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Fri, 30 May 2008

A missing feature in document viewers
It often happens that I'm looking at some multi-page document, such as a large PDF file, with a viewer program, say Adobe's Acrobat Reader, or Gnome Document Viewer, and the page numbers don't match.

Typically, the viewer numbers all the pages sequentially, starting with 1. But many documents have some front matter, such as a table of contents, that is outside the normal numbering. For example, there might be a front cover page, and then a table of contents labeled with page numbers i through xviii, and then the main content of the document follows on pages 1 through 263.

Computer programmers, I just realized, have a nice piece of jargon to describe this situation, which is very common. They speak of "logical" and "physical" pages. The "physical" page numbers are the real, honest-to-goodness numbers of the pages, what you get if you start at 1 and count up. The "logical" page numbers are the names by which the pages are referred. In the example document I described, physical page 1 is the front cover, physical page 2 is logical page i, physical page 19 is logical page xviii, physical page 20 is logical page 1, and so forth. The document has 282 physical pages, and the last one is logical page 263.

Let's denote physical pages with square brackets and logical pages with curvy brackets. So "(xviii)" and "[19]" denote the same page in this document. Page (1) is page [20], and page (20) is page [39]. Page [1] has no logical designation, or perhaps it is something like "(front cover sheet)".

Now the problem I want to discuss is as follows: Every viewer program has a little box where it displays the current page number, and the little box is usually editable. You scan the table of contents, find the topic you want to read about, and the table says that it's on page (165). Then you tell the document viewer to go to page 165, and it does, but it's not the page 165 you want, because the viewer gives you [165], which is actually (146). You actually wanted (165), which is page [184].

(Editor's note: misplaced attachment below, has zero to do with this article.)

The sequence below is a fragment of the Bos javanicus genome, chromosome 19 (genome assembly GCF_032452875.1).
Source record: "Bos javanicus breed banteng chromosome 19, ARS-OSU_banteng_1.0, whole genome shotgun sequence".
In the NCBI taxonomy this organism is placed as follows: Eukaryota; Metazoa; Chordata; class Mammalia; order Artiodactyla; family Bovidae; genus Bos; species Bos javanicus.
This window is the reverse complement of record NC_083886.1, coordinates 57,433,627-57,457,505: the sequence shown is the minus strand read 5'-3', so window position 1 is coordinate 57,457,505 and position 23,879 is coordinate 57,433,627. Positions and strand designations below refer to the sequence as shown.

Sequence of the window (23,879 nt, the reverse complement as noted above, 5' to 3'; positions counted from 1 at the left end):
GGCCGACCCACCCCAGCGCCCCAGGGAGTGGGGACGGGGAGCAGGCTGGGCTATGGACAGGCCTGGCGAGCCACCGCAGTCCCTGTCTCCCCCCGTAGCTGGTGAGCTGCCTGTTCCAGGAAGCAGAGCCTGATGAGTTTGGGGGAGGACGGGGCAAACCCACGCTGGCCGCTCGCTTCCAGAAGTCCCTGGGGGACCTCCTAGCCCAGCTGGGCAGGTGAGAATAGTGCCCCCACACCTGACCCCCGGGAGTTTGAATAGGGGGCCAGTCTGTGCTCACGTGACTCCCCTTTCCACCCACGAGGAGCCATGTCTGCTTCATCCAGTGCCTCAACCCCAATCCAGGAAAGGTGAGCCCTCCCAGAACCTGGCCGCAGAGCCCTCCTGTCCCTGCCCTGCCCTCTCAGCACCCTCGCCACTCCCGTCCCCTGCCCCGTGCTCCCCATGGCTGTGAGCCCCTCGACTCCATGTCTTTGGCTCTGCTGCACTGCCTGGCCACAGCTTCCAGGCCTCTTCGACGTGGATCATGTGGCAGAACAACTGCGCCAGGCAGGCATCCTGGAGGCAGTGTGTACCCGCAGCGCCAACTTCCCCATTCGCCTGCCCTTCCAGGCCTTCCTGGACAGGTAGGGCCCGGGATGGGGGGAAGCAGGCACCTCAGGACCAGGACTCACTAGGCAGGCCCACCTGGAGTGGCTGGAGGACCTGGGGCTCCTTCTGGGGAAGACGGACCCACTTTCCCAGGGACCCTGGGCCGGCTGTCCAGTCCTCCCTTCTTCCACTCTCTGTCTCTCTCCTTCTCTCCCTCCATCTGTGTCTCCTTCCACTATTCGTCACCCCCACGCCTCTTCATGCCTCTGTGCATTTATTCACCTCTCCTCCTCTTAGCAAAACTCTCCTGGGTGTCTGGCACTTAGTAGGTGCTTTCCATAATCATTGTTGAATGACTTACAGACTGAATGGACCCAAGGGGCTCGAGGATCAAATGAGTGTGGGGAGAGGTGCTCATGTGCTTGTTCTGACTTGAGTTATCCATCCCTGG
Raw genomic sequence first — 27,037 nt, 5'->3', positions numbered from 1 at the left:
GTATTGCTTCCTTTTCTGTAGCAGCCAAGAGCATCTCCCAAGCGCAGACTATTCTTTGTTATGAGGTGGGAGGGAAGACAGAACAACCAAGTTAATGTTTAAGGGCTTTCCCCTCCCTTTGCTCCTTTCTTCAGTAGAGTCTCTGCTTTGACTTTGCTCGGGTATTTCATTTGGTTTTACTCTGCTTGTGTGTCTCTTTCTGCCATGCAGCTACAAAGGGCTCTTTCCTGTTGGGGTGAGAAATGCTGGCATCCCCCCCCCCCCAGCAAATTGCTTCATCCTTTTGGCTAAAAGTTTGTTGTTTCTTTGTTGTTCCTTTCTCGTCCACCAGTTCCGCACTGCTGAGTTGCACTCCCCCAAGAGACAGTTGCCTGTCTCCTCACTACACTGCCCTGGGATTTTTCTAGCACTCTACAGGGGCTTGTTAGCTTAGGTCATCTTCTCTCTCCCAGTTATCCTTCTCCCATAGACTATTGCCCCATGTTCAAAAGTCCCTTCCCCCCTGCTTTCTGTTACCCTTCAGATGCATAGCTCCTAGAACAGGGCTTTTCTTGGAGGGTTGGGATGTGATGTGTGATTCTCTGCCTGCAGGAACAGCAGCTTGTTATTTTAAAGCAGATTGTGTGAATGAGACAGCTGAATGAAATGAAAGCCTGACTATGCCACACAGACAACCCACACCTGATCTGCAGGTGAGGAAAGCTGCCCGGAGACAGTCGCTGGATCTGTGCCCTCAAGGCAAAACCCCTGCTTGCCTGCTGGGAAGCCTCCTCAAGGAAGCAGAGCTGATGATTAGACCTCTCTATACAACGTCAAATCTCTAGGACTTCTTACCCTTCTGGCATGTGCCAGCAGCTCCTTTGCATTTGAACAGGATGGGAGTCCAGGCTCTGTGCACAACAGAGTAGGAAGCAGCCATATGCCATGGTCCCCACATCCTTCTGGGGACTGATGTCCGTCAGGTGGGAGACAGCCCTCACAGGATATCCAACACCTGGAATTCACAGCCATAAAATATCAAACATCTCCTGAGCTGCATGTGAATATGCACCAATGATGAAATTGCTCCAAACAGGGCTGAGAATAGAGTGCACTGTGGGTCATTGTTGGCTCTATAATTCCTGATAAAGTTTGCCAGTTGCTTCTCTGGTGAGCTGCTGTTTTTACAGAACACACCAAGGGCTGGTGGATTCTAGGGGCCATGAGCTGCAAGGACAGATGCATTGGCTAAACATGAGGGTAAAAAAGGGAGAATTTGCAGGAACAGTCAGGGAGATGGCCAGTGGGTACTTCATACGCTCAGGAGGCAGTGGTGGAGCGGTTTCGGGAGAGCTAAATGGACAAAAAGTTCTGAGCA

Then you curse, mentally subtract 146 (what you got) from 165 (what you wanted), add the result, 19, back to 165, getting 184, and then you ask for 184 to get 165. And if you're me you probably mess up one time in three and have to do it over, because subtraction is hard.

But it would be extremely easy for viewer programs to mostly fix this. They need to support an option where you can click on the box and tell it "your page number is wrong here". Maybe you would right-click the little page-number box, and the process would pop up a dialog:

Then you would type in 146 (which you can see at the bottom of the page you're viewing) and click "OK". From then on the process would know that the logical and physical page numbers differed by 19, and it would subtract 19 from the number in the little box until you told it something else. You could then type 165 into the little box, and the process would think "well, you asked for (165), and I know that (165) is really [184] because you told me earlier that [165] is really (146)" and then you would get [184], which is what you wanted. And when you scrolled down from (165) to (166), the program would think "ho, you just went from [184] to [185], so I will change the display in the little box and display [185]-19 = (166) there".

But no, none of them do this.

The document itself should carry this information, and some of them do, sometimes. But not every document will, so viewers should support this feature, which is useful anyway.

Some document formats support internal links, but most documents do not use those features, and anyway they are useless when what you are trying to do is look up a reference from someone else's bibliography: "(See Ogul, pp. 662–664.)"

This is not a complete solution, but it's an almost complete solution, and it can be implemented unilaterally, by which I mean that the document author and the viewer program author need not agree on anything. It's really easy to do.

[ Addendum 20080521: Chung-chieh Shan informs me that current versions of xdvi have this feature. I was unaware of this, because the version installed on my machine was compiled in celebration of the 1926 Philadelphia Sesquicentennial Exhibition and so predates the addition of this feature. ]

[ Addendum 20080530: How I made the dialog box graphic. ]


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